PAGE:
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Manage and forecast your Microsoft Azure spending

“Keep our Azure spending under control” is something that IT administrators and IT consultants hear very often. So how important is it to forecast and control that spending?

In my opinion, it’s extremely important and apparently Microsoft shares that opinion, which is probably one of the several good reasons that lead them to acquire the Israeli cloud startup Cloudyn.

Since the acquisition, in June 2017, Microsoft had the Cloudyn service available through the Azure Portal, but the end goal seems to be to fully replace Cloudyn by Azure Cost Management, by integrating all its features and functionalities.

Basically Microsoft is moving all Cloudyn cost management features from the Cloudyn portal into the Azure portal. Below you have an outline of what to use when, that you can and should read in the “What is the Cloudyn Service?” article.

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As you can see above, Microsoft recommends Azure Cost Management for most offers and features.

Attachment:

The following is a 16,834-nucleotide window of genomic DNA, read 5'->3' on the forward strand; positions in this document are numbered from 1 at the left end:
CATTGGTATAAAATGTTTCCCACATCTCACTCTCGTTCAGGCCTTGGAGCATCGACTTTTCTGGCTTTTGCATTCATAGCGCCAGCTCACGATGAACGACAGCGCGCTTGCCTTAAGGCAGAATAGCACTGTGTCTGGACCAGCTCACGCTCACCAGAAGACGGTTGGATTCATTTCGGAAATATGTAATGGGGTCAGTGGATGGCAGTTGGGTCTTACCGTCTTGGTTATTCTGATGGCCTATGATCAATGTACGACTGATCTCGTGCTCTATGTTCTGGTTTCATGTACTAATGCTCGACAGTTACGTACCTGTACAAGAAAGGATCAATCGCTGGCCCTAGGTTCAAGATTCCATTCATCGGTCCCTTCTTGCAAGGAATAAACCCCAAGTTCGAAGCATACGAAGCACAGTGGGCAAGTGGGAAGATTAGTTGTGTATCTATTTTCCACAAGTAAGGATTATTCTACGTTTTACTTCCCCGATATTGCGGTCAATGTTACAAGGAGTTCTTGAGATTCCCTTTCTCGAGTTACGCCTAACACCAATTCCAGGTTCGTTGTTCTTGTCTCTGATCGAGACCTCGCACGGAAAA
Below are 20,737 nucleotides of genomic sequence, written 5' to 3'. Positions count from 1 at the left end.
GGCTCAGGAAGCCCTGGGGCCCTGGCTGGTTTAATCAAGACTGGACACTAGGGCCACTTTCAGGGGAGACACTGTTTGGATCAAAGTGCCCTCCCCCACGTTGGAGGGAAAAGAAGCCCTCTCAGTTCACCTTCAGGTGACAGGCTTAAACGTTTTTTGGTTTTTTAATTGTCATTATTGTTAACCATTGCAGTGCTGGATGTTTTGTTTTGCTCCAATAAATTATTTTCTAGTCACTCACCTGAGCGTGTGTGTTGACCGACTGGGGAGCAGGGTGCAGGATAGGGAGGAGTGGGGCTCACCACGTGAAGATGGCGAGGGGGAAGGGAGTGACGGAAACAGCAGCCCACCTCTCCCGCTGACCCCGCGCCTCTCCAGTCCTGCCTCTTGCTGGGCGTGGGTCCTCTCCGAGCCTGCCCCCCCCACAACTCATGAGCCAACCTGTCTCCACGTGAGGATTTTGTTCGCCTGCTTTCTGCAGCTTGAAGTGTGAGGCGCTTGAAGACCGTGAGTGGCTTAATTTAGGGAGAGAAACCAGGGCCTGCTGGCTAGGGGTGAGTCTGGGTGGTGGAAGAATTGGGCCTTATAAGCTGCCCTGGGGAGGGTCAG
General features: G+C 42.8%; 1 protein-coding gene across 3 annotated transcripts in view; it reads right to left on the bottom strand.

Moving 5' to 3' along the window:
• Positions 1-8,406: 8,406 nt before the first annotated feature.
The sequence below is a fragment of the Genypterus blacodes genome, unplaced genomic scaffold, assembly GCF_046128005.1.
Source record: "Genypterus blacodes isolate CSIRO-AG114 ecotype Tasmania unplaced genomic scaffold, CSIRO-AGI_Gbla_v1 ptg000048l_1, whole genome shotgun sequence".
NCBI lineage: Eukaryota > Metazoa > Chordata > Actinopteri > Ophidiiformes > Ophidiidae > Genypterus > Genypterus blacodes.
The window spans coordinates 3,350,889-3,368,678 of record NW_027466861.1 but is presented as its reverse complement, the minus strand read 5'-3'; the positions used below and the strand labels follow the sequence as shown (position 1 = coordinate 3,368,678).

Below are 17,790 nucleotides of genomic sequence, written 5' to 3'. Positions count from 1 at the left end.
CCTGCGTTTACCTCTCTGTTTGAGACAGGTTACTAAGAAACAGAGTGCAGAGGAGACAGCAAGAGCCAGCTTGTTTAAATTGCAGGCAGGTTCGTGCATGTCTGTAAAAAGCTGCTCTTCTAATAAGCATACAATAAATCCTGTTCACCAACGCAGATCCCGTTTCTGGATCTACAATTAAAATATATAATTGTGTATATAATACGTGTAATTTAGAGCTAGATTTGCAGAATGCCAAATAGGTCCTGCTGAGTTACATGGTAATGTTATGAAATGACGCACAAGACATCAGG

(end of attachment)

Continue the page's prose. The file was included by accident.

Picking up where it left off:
It’s important that you note that today (this blog post was written in May 2019), Microsoft CSP subscriptions are still in the process of being moved from Cloudyn to Azure Cost Management. That also means that Azure Cost Management only supports Enterprise Agreements, pay-as-you-go and MSDN subscriptions.

It’s also important to note that today you can only register with Cloudyn if you’re in the Microsoft CSP program.

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Now that you have some context of the ongoing transition, lets talk about my favorite Azure cost management feature: Forecasting

For those that still have access to Cloudyn, the “Forecast future spending” tutorial is a great read and will allow you to build your reports.

If you want to do leverage an API directly, to do things gather forecast information into your own portal, you can leverage the Forecast API that Microsoft has available.

Finally, if you haven’t already, go through this learning module that will teach you how to Predict Costs and optimize spending for Azure.

There’s so many different things that you can do, in terms of Cost analysis, forecasting and cost management in Azure. Hopefully this post gives you a high level overview and some resources to start from. Stay tuned for more information in future blog posts.

 

 

 

 

Azure Friday – the weekly videos you should not miss

If you’re ramping up your Azure skills, are an experience Azure consultant, administer Azure daily or if you simply like to learn more about the Microsoft Azure technology, then you should dedicate a few minutes per week and listen to the Microsoft Azure Friday live videos.